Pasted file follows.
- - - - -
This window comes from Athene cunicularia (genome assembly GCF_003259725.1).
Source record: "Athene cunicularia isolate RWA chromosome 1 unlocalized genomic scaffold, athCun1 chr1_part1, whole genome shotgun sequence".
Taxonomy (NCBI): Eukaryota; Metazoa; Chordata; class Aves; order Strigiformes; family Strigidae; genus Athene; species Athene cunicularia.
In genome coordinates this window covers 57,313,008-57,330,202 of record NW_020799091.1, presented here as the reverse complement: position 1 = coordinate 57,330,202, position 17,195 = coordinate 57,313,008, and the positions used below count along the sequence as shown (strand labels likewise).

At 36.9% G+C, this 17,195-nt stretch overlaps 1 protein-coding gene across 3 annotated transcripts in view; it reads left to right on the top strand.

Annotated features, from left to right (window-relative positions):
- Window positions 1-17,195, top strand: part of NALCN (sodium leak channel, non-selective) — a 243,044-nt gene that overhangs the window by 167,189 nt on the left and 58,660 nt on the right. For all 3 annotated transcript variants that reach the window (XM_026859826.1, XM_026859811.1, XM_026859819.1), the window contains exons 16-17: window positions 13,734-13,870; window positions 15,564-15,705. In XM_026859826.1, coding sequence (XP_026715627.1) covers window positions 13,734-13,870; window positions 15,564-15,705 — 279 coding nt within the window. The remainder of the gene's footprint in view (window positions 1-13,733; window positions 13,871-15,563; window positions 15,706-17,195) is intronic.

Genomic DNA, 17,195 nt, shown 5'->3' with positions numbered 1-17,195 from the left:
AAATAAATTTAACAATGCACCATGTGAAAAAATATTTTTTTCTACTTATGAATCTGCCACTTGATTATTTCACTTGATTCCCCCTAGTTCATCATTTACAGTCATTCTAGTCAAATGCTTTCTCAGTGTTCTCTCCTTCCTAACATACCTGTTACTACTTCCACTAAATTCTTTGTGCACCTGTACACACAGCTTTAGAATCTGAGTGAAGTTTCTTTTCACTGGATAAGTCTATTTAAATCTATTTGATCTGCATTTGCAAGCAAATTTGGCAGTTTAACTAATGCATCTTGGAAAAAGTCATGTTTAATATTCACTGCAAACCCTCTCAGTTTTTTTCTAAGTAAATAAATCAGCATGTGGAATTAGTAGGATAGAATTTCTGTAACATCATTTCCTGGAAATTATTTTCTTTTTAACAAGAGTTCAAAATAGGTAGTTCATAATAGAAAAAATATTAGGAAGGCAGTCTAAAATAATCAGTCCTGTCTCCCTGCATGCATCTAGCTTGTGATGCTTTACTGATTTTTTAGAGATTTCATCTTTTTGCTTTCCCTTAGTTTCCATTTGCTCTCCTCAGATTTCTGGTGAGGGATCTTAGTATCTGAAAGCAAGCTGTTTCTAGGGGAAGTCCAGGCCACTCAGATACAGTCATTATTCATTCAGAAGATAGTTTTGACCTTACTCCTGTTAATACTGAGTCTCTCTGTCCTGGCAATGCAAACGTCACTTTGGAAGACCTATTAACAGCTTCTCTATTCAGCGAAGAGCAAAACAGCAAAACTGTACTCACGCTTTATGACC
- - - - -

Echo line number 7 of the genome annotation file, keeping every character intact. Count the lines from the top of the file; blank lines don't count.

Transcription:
- Window positions 1-17,195, top strand: part of NALCN (sodium leak channel, non-selective) — a 243,044-nt gene that overhangs the window by 167,189 nt on the left and 58,660 nt on the right. For all 3 annotated transcript variants that reach the window (XM_026859826.1, XM_026859811.1, XM_026859819.1), the window contains exons 16-17: window positions 13,734-13,870; window positions 15,564-15,705. In XM_026859826.1, coding sequence (XP_026715627.1) covers window positions 13,734-13,870; window positions 15,564-15,705 — 279 coding nt within the window. The remainder of the gene's footprint in view (window positions 1-13,733; window positions 13,871-15,563; window positions 15,706-17,195) is intronic.